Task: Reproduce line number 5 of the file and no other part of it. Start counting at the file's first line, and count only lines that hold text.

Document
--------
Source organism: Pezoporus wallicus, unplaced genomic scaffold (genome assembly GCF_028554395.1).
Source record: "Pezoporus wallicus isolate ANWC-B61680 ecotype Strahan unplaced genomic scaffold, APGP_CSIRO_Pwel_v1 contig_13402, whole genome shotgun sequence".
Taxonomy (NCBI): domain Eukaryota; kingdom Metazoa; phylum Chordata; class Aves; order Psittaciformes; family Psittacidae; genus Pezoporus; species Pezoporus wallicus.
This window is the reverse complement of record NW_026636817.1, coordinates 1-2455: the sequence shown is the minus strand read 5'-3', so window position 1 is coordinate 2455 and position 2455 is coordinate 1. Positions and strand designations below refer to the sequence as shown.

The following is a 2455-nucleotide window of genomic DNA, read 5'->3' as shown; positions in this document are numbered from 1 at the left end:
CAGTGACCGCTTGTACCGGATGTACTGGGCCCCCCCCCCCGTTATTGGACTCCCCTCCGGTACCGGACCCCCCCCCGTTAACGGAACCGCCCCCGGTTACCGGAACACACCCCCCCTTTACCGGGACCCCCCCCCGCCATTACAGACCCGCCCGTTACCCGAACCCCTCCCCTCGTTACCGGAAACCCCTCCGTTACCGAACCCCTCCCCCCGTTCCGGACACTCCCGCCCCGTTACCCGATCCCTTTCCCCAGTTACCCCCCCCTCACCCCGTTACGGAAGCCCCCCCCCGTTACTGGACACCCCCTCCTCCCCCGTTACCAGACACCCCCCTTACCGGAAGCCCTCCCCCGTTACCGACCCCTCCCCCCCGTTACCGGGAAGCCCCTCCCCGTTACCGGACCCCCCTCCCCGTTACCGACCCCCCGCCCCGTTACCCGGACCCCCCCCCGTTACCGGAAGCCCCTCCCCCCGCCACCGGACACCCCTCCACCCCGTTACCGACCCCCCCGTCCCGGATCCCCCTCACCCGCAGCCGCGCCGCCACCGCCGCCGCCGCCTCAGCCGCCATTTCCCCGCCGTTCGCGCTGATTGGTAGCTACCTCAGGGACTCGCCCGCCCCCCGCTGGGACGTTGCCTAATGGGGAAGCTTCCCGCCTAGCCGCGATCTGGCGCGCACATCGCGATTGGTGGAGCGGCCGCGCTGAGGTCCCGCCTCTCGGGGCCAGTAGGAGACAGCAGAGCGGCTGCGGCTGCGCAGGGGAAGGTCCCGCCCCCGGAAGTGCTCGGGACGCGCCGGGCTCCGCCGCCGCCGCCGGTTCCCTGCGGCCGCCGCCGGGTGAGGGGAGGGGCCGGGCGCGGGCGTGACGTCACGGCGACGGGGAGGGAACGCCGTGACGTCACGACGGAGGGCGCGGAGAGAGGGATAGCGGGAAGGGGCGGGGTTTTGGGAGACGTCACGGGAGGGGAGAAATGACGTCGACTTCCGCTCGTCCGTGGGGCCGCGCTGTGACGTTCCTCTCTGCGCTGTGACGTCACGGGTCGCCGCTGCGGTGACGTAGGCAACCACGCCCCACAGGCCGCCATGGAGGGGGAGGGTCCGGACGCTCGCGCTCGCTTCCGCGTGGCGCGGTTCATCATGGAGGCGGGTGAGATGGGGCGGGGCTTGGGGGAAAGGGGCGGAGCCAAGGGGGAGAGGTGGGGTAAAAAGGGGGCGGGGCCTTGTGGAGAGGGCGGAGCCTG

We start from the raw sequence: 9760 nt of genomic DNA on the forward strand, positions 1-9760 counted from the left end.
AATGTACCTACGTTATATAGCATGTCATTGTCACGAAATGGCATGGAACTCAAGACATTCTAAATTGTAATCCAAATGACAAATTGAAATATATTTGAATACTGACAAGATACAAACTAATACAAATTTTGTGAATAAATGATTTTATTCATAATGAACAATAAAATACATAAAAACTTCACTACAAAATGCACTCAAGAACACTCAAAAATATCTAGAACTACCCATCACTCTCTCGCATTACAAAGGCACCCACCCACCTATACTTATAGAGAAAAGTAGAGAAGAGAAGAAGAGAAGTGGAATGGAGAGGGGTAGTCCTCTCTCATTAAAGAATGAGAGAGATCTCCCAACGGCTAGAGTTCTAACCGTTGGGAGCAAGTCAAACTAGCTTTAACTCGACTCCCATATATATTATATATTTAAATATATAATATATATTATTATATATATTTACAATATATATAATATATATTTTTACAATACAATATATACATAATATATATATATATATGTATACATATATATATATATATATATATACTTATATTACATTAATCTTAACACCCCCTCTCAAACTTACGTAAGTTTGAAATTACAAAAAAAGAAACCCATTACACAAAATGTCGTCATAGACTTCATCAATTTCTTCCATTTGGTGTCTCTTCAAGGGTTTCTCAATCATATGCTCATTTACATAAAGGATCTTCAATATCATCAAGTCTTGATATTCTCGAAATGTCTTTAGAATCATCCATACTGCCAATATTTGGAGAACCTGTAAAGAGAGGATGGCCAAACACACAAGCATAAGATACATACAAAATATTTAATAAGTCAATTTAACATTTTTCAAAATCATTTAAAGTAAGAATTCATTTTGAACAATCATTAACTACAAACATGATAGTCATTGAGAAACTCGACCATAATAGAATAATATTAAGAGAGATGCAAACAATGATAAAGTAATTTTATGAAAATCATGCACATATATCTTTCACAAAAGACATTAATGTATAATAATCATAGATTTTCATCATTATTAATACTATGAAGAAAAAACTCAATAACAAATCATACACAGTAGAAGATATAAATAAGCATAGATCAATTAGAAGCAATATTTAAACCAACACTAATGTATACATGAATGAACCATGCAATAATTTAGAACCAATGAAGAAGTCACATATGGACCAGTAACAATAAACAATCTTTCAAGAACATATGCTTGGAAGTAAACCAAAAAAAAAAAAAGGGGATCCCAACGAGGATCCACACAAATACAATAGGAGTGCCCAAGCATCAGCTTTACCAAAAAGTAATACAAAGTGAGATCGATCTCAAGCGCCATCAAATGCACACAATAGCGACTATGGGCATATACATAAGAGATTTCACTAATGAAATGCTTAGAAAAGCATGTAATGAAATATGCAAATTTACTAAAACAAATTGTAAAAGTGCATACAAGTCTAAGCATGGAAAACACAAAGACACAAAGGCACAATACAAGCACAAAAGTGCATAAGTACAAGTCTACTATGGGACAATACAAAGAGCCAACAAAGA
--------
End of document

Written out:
The following is a 2455-nucleotide window of genomic DNA, read 5'->3' as shown; positions in this document are numbered from 1 at the left end: